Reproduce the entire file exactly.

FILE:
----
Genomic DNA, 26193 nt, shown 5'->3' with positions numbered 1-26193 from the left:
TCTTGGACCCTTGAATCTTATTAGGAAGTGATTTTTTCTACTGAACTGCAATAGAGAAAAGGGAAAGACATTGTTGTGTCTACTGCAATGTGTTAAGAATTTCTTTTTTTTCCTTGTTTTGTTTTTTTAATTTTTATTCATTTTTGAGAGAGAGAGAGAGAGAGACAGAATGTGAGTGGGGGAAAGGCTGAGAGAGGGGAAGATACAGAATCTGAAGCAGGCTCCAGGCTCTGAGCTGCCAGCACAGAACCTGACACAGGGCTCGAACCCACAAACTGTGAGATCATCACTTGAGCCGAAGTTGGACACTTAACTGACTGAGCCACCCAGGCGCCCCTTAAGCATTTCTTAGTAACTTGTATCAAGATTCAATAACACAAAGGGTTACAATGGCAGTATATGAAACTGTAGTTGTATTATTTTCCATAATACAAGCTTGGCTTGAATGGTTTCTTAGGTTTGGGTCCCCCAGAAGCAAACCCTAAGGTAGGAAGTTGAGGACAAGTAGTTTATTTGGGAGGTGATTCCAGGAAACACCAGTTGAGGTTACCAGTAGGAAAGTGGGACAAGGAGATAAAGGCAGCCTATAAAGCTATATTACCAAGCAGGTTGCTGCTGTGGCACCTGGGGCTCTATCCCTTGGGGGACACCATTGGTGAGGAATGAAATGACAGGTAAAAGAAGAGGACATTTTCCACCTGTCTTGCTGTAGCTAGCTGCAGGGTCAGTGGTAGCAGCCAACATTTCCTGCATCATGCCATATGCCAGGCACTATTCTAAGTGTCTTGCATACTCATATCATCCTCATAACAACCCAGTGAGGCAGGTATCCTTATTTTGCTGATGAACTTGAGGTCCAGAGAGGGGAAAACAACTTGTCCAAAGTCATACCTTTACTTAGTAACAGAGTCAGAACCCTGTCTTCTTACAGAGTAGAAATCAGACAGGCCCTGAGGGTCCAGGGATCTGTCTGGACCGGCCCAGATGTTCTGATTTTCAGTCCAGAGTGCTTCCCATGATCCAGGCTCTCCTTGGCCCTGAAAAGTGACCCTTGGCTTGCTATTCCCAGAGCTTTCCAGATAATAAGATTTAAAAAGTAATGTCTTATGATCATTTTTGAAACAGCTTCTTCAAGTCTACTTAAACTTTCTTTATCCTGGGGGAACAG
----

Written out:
Genomic DNA, 26193 nt, shown 5'->3' with positions numbered 1-26193 from the left:
TCTTGGACCCTTGAATCTTATTAGGAAGTGATTTTTTCTACTGAACTGCAATAGAGAAAAGGGAAAGACATTGTTGTGTCTACTGCAATGTGTTAAGAATTTCTTTTTTTTCCTTGTTTTGTTTTTTTAATTTTTATTCATTTTTGAGAGAGAGAGAGAGAGAGACAGAATGTGAGTGGGGGAAAGGCTGAGAGAGGGGAAGATACAGAATCTGAAGCAGGCTCCAGGCTCTGAGCTGCCAGCACAGAACCTGACACAGGGCTCGAACCCACAAACTGTGAGATCATCACTTGAGCCGAAGTTGGACACTTAACTGACTGAGCCACCCAGGCGCCCCTTAAGCATTTCTTAGTAACTTGTATCAAGATTCAATAACACAAAGGGTTACAATGGCAGTATATGAAACTGTAGTTGTATTATTTTCCATAATACAAGCTTGGCTTGAATGGTTTCTTAGGTTTGGGTCCCCCAGAAGCAAACCCTAAGGTAGGAAGTTGAGGACAAGTAGTTTATTTGGGAGGTGATTCCAGGAAACACCAGTTGAGGTTACCAGTAGGAAAGTGGGACAAGGAGATAAAGGCAGCCTATAAAGCTATATTACCAAGCAGGTTGCTGCTGTGGCACCTGGGGCTCTATCCCTTGGGGGACACCATTGGTGAGGAATGAAATGACAGGTAAAAGAAGAGGACATTTTCCACCTGTCTTGCTGTAGCTAGCTGCAGGGTCAGTGGTAGCAGCCAACATTTCCTGCATCATGCCATATGCCAGGCACTATTCTAAGTGTCTTGCATACTCATATCATCCTCATAACAACCCAGTGAGGCAGGTATCCTTATTTTGCTGATGAACTTGAGGTCCAGAGAGGGGAAAACAACTTGTCCAAAGTCATACCTTTACTTAGTAACAGAGTCAGAACCCTGTCTTCTTACAGAGTAGAAATCAGACAGGCCCTGAGGGTCCAGGGATCTGTCTGGACCGGCCCAGATGTTCTGATTTTCAGTCCAGAGTGCTTCCCATGATCCAGGCTCTCCTTGGCCCTGAAAAGTGACCCTTGGCTTGCTATTCCCAGAGCTTTCCAGATAATAAGATTTAAAAAGTAATGTCTTATGATCATTTTTGAAACAGCTTCTTCAAGTCTACTTAAACTTTCTTTATCCTGGGGGAACAG